Defamation remains a criminal offence in Latvia.
Defamation (Criminal Code Art. 157) : Defined as “knowingly commit[ting] intentional distribution of fictions, knowing them to be untrue and defamatory of another person, in printed or otherwise reproduced material, as well as orally, if such has been committed publicly”.
Criminal defamation is normally punished with fines or community service. However, if defamation is committed by means of the mass media, the punishment is increased and may include temporary deprivation of liberty, community service, or a fine (Art. 157(2)).
Criminal Defamation of Public Officials
Criminal Defamation of the Head of State
Criminal Defamation of the State and its Symbols
Art. 93 of the Latvian Criminal Code prohibits the pulling down, tearing, breaking or destroying the Latvian Coat of Arms or the national flag of Latvia, or other desecration (zaimošana) thereof. Public desecration (zaimošana) of the national anthem of Latvia is likewise prohibited. The punishment in such cases is imprisonment for up to three years, temporary detention , community service or a fine.
Criminal Defamation of Foreign Heads of State
Criminal Defamation of Foreign States and Symbols
Criminal Defamation of the Deceased
The following data were provided upon request to the International Press Institute by the Central Statistical Bureau of Latvia.
The data below relate to the year 2014.
• For Art. 157(1) (defamation), there were zero convictions.
• For Art. 157(2) (defamation committed by the mass media), there were zero convictions.
• For Art. 150(1) (violating religious feelings or inciting hatred on account of attitude toward religion), there were zero convictions.
Full data for the years 2011 to 2014 can be downloaded through the legal database of the International Press Institute . Notably, Latvian authorities registered only a single alleged instance of criminal defamation in this time period and not a single conviction.
Following a 2010 amendment to Latvia’s Law on Criminal Procedure, criminal defamation is now prosecuted in the same manner as any other criminal violation, i.e. by a public prosecutor. Latvian experts consulted by IPI have suggested that there are now fewer cases of criminal defamation before the courts. This is apparently due to a high dismissal rate given the difficulty of proving that person “knowingly committed intentional distribution of fictions”.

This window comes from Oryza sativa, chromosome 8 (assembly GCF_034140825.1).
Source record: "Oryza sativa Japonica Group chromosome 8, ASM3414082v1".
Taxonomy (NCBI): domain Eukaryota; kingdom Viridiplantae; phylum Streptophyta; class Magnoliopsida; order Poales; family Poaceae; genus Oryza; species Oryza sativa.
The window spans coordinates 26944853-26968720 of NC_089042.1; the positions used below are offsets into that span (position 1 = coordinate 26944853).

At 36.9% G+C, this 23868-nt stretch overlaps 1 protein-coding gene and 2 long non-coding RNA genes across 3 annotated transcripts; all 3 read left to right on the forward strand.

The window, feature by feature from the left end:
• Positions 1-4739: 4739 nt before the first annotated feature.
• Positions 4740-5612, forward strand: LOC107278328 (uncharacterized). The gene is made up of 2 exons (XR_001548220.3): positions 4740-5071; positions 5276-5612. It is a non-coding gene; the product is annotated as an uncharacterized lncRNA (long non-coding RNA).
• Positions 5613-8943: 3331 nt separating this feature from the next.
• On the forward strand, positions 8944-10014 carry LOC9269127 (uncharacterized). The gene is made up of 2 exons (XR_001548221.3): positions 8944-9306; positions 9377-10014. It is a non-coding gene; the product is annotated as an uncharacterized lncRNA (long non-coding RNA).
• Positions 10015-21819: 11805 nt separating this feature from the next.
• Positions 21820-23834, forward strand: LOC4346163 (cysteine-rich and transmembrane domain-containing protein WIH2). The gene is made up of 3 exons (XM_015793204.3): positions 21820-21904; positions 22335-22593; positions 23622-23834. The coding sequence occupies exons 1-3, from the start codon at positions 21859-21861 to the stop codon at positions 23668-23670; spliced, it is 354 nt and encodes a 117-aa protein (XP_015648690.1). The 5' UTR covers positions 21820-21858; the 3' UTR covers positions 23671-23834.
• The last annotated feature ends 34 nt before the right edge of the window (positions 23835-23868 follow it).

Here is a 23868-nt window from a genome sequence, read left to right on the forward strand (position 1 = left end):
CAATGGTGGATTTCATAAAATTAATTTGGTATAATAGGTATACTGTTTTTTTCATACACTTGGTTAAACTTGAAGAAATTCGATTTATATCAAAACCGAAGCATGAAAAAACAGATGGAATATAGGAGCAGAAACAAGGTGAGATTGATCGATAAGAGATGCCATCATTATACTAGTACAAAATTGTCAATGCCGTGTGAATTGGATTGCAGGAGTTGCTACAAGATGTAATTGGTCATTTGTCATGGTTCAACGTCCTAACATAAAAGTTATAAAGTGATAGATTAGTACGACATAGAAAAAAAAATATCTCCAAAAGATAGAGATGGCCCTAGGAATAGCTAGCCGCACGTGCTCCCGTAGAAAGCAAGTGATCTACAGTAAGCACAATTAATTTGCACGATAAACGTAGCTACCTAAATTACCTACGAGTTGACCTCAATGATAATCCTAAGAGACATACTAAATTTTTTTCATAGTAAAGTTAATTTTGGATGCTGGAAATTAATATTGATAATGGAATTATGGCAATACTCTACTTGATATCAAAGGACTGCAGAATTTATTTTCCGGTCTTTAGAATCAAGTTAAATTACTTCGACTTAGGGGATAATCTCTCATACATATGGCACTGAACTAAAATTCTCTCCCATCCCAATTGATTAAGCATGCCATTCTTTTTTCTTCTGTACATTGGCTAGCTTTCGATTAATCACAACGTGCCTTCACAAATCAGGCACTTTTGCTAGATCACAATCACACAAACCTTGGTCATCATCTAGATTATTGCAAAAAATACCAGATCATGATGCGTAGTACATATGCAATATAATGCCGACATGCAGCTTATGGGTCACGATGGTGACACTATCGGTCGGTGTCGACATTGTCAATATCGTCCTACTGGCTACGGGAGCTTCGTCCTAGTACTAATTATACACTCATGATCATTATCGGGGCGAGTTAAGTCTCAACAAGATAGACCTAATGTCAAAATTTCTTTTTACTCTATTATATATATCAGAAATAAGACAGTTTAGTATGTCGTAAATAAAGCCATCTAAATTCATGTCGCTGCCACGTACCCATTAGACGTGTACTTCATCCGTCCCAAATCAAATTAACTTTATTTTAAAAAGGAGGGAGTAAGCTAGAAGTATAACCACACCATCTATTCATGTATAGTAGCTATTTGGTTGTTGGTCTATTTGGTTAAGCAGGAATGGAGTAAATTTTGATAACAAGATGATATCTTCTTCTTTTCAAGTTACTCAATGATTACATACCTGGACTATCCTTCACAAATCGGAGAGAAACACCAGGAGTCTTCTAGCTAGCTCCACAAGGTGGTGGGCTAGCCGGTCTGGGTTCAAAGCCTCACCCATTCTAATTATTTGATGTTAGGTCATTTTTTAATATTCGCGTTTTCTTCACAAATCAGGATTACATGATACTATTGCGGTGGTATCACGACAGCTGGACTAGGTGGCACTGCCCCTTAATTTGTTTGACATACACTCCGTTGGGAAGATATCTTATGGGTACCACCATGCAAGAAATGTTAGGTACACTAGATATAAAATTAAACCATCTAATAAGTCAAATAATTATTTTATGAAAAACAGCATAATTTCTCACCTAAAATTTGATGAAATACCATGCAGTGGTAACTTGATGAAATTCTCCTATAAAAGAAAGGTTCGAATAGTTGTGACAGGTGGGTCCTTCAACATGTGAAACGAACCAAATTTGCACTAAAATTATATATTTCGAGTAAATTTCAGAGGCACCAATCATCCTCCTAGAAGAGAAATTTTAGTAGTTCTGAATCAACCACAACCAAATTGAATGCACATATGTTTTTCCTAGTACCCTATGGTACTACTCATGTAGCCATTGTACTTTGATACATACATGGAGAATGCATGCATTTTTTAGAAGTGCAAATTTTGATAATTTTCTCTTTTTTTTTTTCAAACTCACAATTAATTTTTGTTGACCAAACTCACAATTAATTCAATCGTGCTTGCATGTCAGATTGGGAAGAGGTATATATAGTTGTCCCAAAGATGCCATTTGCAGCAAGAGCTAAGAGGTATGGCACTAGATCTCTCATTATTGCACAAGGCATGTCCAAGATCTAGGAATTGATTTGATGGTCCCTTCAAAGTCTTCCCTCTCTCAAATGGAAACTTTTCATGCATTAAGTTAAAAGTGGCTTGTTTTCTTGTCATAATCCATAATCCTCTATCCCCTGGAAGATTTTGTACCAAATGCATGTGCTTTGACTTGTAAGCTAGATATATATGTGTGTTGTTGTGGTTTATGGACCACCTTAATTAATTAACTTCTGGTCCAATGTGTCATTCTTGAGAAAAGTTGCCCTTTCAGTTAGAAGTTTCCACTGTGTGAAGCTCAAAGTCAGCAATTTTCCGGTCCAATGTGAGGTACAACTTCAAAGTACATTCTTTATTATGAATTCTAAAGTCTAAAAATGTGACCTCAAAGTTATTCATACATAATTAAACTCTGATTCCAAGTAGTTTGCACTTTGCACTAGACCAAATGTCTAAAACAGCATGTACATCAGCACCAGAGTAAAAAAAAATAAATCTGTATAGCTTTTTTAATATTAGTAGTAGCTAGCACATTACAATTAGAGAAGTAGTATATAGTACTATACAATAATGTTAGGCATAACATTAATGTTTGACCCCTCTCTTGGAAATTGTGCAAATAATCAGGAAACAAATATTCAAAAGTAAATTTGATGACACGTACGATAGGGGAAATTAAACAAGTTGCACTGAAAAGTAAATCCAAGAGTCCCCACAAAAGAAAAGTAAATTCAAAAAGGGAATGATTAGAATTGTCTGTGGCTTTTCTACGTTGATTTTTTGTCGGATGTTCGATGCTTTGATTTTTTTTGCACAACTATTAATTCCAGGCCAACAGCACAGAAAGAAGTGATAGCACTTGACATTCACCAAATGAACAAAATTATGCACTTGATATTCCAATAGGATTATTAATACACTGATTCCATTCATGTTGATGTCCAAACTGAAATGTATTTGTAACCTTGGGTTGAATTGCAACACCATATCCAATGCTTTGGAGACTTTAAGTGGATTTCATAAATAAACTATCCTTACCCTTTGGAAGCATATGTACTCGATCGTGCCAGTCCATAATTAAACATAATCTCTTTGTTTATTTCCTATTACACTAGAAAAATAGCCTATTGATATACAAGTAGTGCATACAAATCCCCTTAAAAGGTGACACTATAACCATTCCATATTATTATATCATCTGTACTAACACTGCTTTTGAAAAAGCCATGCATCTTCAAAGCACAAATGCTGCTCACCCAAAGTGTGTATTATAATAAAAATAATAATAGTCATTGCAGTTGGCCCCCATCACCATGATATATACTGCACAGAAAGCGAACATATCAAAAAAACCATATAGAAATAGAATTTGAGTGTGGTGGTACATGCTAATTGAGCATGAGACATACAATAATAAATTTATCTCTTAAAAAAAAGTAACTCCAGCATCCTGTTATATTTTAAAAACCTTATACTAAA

Criminal Defamation and Media
In 2009, then newly elected MEP Aleksandrs Mirskis filed a criminal libel complaint against Latvian journalist Gunta Sloga over a report in which Sloga appeared to question claims regarding Mirskis’s biography. Likening him to the German nobleman Baron Münchhausen, whose name has become synonymous with the relating of tall tales, Sloga cast doubt in particular on Mirskis’s reported military accomplishments. The Jurmala City Court acquitted Sloga in 2011 after a lengthy trial. Mirskis appealed to the Riga Court of Appeals, which confirmed the lower court’s ruling in 2013 .
Recent Legal Changes
Latvia in recent years has taken steps toward the repeal of criminal defamation laws:
• In 2009, Arts. 156 (intentional defamation) and 158 (defamation through the mass media) of the Latvian Criminal Code were repealed.
• In 2003, the Latvian Supreme Court declared unconstitutional Art. 271 of the Criminal Code, which prohibited defamation of state officials.
In addition, the Law on Criminal Procedure was amended in 2010 such that criminal defamation is now prosecuted in the same manner as any other criminal violation, i.e., by a public prosecutor.
In 2014, Art. 150 of the Criminal Code was amended. Previously, Art. 150(1) punished “violating the religious feelings of a person or inciting hatred toward a person in connection with his or her attitude toward religion” with temporary deprivation of liberty, community service or a fine. This provision was repealed and replaced with a provision on “Incitement of Social Hatred and Enmity”, which provides criminal liability for committing “an act oriented towards inciting hatred or enmity depending on the gender, age, disability of a person or any other characteristics, if substantial harm has been caused thereby”.
Notes and Acknowledgements
Information for Latvia was originally collected by IPI as part of the “Out of Balance” report, published in January 2015 with support from the European Commission and incorporating research contributed by Center for Media, Data and Society at Central European University in Budapest and by the SHARE Foundation in Belgrade. This entry was later expanded and updated by IPI as part of a study commissioned by the Office of the Representative on Freedom of the Media of the Organization for Security and Co-operation in Europe (OSCE).
A fully footnoted version of this entry is available in the OSCE study. This entry was last updated in March 2017.
The information contained in this database is for informational and advocacy purposes only. If you are a journalist facing a defamation claim, you should seek legal advice from a qualified attorney. However, if you are unable to find such an attorney, IPI may be able to assist you in doing so. Please contact us at info(at)ipi.media.